The daughters of a prominent human rights activist jailed in Bahrain said that he resumed a hunger strike Wednesday after being denied medical care and as the country’s crown prince visits the United States.
Abdulhadi al-Khawaja, a dual Danish-Bahraini citizen, was jailed after taking part in the 2011 Arab Spring uprising in the tiny island nation in the Persian Gulf. He later was convicted of terrorism charges in a case that has been criticized internationally. His supporters say the 62-year-old has been tortured and is in ill health.
Zeynep Al-Khawaja posted a video on X, formerly known as Twitter, in which she said her father had resumed his hunger strike after being denied a medical appointment to treat his glaucoma, which the family fears could result in blindness. They say he also suffers from a potentially fatal heart condition.
He is among hundreds of prisoners at the Jaw Rehabilitation and Reform Center who launched a hunger strike on Aug. 7 to protest the conditions of their incarceration. The facility holds several prisoners identified by rights groups as dissidents who oppose the rule of the Al Khalifa family.
The prisoners suspended the strike on Tuesday after authorities said they would improve health care at the prison. Authorities also agreed to limit isolation, expand visitor rights and extend the hours of exposure to daylight, even as the government had downplayed the strike over the past month.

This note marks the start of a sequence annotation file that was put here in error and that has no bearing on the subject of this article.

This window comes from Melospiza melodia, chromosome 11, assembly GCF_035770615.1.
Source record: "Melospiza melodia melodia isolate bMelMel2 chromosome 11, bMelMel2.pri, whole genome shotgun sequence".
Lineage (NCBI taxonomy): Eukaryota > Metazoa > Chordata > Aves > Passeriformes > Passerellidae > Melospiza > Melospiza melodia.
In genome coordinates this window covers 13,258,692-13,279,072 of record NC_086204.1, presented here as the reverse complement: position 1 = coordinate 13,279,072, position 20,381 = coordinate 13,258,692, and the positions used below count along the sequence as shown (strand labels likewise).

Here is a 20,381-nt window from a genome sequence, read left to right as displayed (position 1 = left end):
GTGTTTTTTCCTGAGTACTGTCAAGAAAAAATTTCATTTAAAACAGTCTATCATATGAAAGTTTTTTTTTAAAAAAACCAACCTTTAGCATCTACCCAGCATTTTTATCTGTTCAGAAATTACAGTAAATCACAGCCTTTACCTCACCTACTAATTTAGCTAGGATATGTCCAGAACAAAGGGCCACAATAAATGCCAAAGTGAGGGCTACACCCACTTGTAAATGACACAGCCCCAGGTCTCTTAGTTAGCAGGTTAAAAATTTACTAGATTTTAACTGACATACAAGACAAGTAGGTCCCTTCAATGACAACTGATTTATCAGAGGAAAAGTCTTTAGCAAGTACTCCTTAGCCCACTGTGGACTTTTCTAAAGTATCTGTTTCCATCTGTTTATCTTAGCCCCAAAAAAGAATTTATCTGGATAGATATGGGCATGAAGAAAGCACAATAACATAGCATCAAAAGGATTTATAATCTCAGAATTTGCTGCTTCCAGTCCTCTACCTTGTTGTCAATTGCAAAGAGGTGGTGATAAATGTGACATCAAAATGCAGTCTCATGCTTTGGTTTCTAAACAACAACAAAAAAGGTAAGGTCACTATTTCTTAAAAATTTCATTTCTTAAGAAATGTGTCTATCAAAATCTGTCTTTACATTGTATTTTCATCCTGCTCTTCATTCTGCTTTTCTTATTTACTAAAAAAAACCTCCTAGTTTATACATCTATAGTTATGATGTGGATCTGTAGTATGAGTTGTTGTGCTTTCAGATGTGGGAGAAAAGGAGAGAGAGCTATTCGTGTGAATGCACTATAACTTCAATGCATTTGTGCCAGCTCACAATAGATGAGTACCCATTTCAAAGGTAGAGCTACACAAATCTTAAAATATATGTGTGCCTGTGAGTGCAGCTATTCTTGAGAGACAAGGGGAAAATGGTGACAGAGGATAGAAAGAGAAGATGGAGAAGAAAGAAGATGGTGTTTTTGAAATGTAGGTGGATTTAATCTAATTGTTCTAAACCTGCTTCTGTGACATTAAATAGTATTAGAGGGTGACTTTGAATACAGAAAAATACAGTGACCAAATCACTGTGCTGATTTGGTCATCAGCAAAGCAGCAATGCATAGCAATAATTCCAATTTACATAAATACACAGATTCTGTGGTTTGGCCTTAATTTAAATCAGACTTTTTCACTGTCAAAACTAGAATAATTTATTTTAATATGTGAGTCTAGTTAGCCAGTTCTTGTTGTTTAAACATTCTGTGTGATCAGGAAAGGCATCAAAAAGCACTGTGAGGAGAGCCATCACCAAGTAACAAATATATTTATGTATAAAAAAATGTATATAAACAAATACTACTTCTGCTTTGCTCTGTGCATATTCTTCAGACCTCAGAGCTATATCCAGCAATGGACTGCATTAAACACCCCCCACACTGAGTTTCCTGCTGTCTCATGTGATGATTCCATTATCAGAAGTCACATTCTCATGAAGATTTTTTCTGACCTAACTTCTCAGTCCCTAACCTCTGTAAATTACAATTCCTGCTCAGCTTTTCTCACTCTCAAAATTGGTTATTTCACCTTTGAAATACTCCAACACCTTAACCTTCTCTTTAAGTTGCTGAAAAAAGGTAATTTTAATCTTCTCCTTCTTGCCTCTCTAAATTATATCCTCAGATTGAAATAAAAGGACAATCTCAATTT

There was no immediate comment from Bahrain’s government on Al-Khawaja, but in the past it has denied mistreating detainees. The U.S. State Department and human rights groups say detainees have have been beaten, humiliated and subjected to other degrading treatment.
Al-Khawaja’s other daughter, Maryam, who shared the video, plans to risk her own arrest by visiting Bahrain this week with other human rights activists to press for her father’s release.
Crown Prince Salman bin Hamad Al Khalifa, who is also Bahrain’s prime minister, is scheduled to meet with U.S. Secretary of State Antony Blinken on Wednesday to sign a security and economic agreement.
Bahrain, which is home to the U.S. Navy’s 5th Fleet, saw mass protests in 2011 supported by the Shiite majority against the Sunni monarchy. Authorities violently quashed the demonstrations with help from neighboring Saudi Arabia and the United Arab Emirates, two other U.S. allies.